Ghostbusters: The Video Game breaks the mold for games based on movie properties. Instead of coming out in conjunction with a movie it instead comes out in celebration of the 25th anniversary of the original Ghostbusters movie.
The game takes place 2 years after Ghostbusters 2 (the unfortunate movie) ends, providing a continuation of the story and the world by bringing in the original writers and voice actors. The game definitely accomplishes the goal of picking up where the last movie left off and providing longtime fans with a ton of little details to enjoy.
Simply put, the game looks and feels just like an extension of the Ghostbusters movies. You are introduced to the world as “The Rookie” and giving you new Proton Pack gadgets designed by the original writers. You can run around the firehouse, listen to Jeanne take ridiculous phone calls and even chat with Vigo.
Ghostbusters fans will appreciate all these details in the world and throwbacks to the old movies. The only downside here is all of this detail is easily lost on those without a fondness for the franchise.
The gameplay itself is all about busting ghosts which feels pretty good overall and the new Proton Pack features provide the ability to do some puzzle solving instead of only spending your time busting ghosts. The single player experience leads you on a very narrow and specific path but the visuals and sound are exceptional so the linearity never stands out as a huge problem.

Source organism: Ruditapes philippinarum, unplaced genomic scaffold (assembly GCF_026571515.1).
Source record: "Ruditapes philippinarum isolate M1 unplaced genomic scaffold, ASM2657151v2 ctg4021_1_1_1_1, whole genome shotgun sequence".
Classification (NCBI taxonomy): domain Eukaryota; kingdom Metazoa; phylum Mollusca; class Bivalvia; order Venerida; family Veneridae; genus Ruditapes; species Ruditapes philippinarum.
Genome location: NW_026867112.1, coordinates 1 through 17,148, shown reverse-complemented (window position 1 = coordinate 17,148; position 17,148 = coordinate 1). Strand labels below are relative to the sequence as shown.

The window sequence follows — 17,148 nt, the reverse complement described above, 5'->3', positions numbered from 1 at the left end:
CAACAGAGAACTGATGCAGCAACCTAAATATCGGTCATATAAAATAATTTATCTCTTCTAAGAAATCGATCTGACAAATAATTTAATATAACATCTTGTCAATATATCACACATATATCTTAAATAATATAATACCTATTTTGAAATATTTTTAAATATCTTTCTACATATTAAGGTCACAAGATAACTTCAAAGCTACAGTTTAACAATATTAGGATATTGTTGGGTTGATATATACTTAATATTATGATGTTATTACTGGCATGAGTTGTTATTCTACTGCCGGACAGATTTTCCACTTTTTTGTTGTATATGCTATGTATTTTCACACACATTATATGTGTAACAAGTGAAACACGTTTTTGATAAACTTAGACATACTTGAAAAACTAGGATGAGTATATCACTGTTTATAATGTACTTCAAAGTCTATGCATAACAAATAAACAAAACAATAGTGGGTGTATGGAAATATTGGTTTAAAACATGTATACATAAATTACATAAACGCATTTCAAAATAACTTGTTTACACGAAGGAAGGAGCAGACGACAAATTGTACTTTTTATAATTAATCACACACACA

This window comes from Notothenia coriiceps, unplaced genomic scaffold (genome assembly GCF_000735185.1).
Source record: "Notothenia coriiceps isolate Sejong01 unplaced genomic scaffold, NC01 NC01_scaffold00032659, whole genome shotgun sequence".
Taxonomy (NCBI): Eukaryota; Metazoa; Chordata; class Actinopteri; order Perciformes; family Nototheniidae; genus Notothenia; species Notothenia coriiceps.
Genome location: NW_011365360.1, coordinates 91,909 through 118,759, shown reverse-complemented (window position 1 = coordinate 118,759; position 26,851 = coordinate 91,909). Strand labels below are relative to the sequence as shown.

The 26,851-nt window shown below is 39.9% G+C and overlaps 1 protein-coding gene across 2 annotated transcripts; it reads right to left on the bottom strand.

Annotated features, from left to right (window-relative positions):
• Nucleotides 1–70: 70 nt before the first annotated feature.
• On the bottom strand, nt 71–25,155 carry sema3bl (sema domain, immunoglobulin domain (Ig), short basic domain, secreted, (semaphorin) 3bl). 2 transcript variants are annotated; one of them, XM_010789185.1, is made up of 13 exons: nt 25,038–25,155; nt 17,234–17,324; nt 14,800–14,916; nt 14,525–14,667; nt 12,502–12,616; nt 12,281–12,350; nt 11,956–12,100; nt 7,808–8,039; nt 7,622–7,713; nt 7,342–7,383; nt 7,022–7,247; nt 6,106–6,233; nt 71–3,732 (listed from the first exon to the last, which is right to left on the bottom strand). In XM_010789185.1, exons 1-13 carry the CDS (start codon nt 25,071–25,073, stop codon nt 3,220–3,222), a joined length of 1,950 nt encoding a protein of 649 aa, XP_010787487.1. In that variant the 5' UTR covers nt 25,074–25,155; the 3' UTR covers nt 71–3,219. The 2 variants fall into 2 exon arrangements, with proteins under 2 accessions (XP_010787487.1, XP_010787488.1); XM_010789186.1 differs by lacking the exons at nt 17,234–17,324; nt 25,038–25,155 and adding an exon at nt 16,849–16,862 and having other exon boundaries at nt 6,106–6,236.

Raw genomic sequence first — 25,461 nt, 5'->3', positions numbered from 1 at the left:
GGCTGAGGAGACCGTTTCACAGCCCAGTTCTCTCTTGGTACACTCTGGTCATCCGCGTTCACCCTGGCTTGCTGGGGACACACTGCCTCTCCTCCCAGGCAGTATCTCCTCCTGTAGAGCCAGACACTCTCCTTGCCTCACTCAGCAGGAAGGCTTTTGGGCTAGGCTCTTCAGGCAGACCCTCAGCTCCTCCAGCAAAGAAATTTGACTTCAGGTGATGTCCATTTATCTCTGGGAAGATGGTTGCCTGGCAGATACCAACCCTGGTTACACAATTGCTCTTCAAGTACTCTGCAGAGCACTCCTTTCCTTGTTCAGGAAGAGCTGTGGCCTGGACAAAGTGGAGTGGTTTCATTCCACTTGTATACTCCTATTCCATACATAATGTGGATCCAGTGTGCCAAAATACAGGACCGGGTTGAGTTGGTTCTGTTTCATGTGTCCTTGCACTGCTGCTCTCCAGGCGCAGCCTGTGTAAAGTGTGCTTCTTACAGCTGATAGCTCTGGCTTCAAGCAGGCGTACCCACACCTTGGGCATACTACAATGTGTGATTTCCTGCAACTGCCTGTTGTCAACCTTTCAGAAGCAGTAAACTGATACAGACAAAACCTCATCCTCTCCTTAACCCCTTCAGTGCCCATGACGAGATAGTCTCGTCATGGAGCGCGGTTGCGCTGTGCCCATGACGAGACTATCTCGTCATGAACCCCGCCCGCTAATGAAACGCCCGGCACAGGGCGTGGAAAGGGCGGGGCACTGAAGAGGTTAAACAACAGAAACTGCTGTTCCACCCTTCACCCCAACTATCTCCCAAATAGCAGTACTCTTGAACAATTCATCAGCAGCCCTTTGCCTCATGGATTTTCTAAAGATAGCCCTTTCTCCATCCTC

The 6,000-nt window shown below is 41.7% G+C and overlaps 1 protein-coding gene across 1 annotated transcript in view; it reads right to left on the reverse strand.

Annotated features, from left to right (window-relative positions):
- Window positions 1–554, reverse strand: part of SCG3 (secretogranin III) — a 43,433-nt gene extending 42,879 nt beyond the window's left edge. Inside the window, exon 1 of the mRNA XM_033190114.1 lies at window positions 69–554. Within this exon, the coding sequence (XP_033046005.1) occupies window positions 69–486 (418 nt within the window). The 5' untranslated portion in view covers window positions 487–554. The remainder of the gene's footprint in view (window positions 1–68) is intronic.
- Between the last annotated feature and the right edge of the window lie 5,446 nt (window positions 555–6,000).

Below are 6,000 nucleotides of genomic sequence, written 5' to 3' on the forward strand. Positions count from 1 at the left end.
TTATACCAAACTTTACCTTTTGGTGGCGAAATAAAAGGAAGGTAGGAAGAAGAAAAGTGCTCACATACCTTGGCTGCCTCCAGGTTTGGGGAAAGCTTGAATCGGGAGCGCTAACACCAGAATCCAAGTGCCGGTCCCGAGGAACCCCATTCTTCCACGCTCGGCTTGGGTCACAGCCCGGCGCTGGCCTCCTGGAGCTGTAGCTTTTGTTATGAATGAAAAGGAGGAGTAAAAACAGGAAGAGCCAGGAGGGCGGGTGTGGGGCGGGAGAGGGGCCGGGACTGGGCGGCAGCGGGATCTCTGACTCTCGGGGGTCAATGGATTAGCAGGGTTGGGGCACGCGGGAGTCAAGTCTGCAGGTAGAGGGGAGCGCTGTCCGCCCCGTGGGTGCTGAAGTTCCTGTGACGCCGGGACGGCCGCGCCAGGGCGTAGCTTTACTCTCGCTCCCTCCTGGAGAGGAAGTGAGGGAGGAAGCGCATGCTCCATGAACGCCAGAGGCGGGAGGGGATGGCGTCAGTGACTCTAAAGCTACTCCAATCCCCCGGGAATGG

Multiplayer brings six different 4-player co-op scenarios which are incredibly fun; playing with real people takes away the frustration of the constant need to babysit the AI in single player.
The Issues: Where Ghostbusters Falls Flat
Ghostbusters: the Video Game does have some problems. Trapping ghosts stays the same throughout the game and gets a bit tired. Probably the most disappointing problem is the game just lacks the humor found in the movies. The dialog feels forced and lacks the enthusiasm from the films. These problems combined with the frustrating AI partners and the linearity of the single player make this game fall short of the excellent experience it could have been.
But if you are a tried and true fan, Ghostbusters: the Video Game is a must-have.